This post, while being a follow on from last weeks, eternity post, is also my profile page on a new collaborative blog I’m working in with some other ladies. Life on a Hill, will be being launcher September the first, and is aimed entirely at Christian mums seeking advice, help and community.
This post talks about how I came to life my Life on a Hill, which is a bible reference which encourages Christians to life their life in a way that helps others see Jesus. I realise this is not for everyone, and that’s ok.
How do I write this? How do I explain exactly who I am, and how I came to ‘Life on A Hill?’
I could tell you that I was born on a hill; that I was raised in a Christian home, and read Bible stories and went to Sunday School, and loved God.
And I could tell you that my faith was always real. It was always my own. It was not just something passed down to my from an overzealous mother. It was part of who I was.
I could tell you that when I was in school, I was the person who everyone knew loved God. The one who was open and honest about my faith, and wasn’t scared of what people thought, or said.
But if I tell you all that, I feel as if I am somehow shortchanging God, because although His grace was evident in every day of my life, it wasn’t obvious to me. I never really felt like I needed it. I never understood how anyone else could.
So what if I tell you that when I was eighteen, I fell. Rolled down that hill and ended up in the mud. I got angry, and bitter and offended at just about everyone, and took it out on God.
I found popularity, and boys and alcohol. I loved parties, and dancing, and attention. I found excuses. Excuses to justify my behaviour, and reasons to stop going to church.
Oh I was having fun. But I was on the run. I knew I was only half of who I could be; knew that the best part of me was the part I was denying with every lie.
I could tell you that when I was nineteen, I peed on a stick and got two pink lines. I could tell you that in the instant that I saw that test, light broke through. That it didn’t matter what anyone had done, or how much I had been hurt, I would not, could not, bring up my baby in a world without God.
I could tell you about my long, slow climb up the hill. How every step has been hard, and weighed down with self doubt self condemnation.
I could tell you how nearly nine years later, I am only just starting to see the Grace through the guilt. That it is only now that I am beginning to understand that ‘Who the Son sets free, is free indeed.’ (John 8:36)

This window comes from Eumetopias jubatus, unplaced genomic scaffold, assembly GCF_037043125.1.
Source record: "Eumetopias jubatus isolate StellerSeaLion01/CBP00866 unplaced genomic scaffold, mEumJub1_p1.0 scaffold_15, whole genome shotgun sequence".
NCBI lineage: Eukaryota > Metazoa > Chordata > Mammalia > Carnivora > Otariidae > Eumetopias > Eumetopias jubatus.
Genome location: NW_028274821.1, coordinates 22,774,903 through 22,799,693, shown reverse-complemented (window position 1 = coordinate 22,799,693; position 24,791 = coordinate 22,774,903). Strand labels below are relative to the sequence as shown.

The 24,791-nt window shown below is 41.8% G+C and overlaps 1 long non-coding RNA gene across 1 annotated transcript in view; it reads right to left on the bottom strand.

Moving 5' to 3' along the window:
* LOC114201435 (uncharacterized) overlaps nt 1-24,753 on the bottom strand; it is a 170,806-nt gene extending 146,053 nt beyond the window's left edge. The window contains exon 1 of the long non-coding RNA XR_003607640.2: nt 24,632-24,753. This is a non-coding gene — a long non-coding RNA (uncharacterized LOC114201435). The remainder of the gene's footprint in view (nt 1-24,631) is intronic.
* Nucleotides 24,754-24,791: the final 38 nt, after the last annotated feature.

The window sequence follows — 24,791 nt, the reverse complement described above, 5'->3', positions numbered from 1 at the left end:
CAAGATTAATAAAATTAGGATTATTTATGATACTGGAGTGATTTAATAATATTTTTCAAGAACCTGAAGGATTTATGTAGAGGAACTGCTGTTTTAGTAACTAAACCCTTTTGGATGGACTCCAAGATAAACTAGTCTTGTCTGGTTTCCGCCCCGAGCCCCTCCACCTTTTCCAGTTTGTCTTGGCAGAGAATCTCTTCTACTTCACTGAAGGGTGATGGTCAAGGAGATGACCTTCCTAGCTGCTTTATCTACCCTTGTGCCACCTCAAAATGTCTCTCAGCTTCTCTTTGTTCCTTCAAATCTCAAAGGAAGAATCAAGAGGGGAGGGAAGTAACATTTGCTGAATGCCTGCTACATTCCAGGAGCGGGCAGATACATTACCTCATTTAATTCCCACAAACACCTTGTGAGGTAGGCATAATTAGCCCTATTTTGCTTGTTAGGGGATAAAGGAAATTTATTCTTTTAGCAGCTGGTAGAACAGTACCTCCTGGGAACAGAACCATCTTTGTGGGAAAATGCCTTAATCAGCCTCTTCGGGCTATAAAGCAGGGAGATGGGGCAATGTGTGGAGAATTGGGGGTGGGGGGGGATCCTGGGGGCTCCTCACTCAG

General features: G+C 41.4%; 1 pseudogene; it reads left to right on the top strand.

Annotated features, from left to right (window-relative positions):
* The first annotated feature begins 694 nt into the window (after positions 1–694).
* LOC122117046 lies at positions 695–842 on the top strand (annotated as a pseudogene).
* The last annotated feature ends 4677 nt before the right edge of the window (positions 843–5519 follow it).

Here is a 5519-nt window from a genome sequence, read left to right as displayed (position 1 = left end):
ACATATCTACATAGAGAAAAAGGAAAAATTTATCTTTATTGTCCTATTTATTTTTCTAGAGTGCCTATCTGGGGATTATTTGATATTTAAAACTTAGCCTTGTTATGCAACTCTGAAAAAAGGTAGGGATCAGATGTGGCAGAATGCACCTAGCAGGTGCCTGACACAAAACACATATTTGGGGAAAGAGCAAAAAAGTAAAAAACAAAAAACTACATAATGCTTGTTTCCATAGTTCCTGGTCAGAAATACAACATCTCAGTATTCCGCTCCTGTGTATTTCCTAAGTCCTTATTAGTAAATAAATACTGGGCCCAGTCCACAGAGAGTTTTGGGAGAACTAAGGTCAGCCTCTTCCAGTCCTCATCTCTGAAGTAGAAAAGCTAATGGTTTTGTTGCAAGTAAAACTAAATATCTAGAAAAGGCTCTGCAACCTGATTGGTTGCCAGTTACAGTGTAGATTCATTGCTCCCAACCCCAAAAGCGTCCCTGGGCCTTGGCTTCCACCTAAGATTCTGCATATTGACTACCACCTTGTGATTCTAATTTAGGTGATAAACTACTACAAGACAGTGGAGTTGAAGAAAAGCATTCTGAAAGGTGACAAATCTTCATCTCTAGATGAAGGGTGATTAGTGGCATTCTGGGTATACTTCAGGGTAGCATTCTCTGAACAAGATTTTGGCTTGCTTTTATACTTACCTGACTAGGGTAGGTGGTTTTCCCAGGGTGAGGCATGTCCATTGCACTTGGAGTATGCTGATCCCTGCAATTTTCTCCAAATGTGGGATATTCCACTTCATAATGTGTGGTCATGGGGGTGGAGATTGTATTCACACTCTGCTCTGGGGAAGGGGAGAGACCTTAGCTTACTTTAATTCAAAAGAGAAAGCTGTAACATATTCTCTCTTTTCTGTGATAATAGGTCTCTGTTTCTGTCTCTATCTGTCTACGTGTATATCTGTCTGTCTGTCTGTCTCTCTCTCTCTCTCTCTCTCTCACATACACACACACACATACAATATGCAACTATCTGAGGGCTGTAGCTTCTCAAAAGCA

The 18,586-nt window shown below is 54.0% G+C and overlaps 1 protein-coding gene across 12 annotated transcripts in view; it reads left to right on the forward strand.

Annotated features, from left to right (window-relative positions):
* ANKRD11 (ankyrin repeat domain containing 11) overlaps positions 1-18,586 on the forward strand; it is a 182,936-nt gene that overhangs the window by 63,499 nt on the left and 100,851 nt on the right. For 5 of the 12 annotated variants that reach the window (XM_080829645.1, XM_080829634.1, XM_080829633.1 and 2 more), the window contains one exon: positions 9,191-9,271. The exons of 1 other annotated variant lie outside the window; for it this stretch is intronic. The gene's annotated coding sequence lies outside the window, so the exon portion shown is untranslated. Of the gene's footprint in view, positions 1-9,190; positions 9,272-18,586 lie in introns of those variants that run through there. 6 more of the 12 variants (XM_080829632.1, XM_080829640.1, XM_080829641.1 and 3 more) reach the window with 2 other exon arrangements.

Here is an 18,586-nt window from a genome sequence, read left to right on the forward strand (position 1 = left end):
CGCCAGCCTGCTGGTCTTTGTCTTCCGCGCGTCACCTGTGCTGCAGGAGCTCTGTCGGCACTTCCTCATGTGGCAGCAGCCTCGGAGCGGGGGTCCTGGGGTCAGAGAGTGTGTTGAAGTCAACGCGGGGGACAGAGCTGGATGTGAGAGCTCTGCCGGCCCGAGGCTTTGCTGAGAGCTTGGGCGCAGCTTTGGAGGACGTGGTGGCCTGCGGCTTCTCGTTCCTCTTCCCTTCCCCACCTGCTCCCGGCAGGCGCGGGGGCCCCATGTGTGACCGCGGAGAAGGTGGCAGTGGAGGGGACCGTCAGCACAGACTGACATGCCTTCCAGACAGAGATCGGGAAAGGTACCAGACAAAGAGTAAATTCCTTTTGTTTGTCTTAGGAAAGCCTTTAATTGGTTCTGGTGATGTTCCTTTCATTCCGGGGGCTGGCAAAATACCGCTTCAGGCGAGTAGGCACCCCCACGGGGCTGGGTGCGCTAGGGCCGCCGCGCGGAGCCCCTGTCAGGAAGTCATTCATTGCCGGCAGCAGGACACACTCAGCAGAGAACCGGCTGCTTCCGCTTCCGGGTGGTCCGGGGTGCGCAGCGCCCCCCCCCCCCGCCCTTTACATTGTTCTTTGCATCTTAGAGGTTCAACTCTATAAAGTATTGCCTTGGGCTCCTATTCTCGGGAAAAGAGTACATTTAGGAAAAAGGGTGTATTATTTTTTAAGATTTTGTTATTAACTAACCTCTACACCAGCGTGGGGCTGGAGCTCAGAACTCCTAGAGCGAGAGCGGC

I have not lived my life on a hill for a long time. I’ve lived it in a cave. I’ve gone from being a bubbly, effervescent teenager, passionate about God, to a tired, mum, scared that if people knew my mistakes, it would make God look bad. It’s never been about me; it’s always been fear that God can’t come back from my mistakes. That maybe if you read this, you will say that it is evident that He can’t be real, because why would I have left in the first place?
But my story is not about a little girl who knew all the Bible Stories back to front.
It’s not about an angry teenager who wanted to prove a point to the world. (Not sure what point.)
It’s about me.
The girl who has captivated the Creator’s attention since the beginning of the world, and been lavished with grace ever since.
I didn’t understand grace as a ‘perfect’ schoolgirl; I felt I had little need for it.
I didn’t understand grace when I was given a second chance after running from God, bad mouthing the church, and pretty much doing everything I had always believed to be wrong.
But I am beginning to understand Grace on a day to day level. With the arrival of Tim, our wedding and the three kids to follow.
With the way that Taylah has adjusted so well to having two dads, although she doesn’t fully understand why.
I understand it every day when I yell at my kids, or get cranky at my husband. When I want to swear at the dog or rude salesladies at the shoe shop.
I understand it when PND has me curled up in a ball on the couch, or drinking a third glass of wine.
I understand it when I still hide who I am, because I’m scared people wont like me if I’m real.
No one lights a lamp and puts it under a bowl. Not only would that start a fire, but it’s stupid. And a city on a hill can’t be hidden; it’s there for the whole world to see.
Since starting blogging, I’ve moved more and more out of my cave, and onto my hill. I’ve wrestled with falling stats, and losing followers; those fears and I insecurities come flooding back on a day to day basis. Just yesterday, I decided, again, that I was done with it.
But what I have learnt from starting as an outrageous kid, to a partying teen, and becoming a slightly crazy mum, is that I’m not meant to live in a cave; it’s not who I am. I was mean to live my life on a hill. I’m not quiet, I always have an opinion, and I have a story.
But more than all that now, I have grace, and compassion, and understanding. I’m not a city on a hill so everyone sees me and thinks, ‘wow, how pretty.’ I’m here because I believe in a better way. I’m here so that hopefully when people see the good stuff in me, they can see the great stuff in Jesus, and maybe choose that for themselves.
I’m here, because, at the end of the day, the best thing about me, is Jesus. And I don’t want to hide that anymore.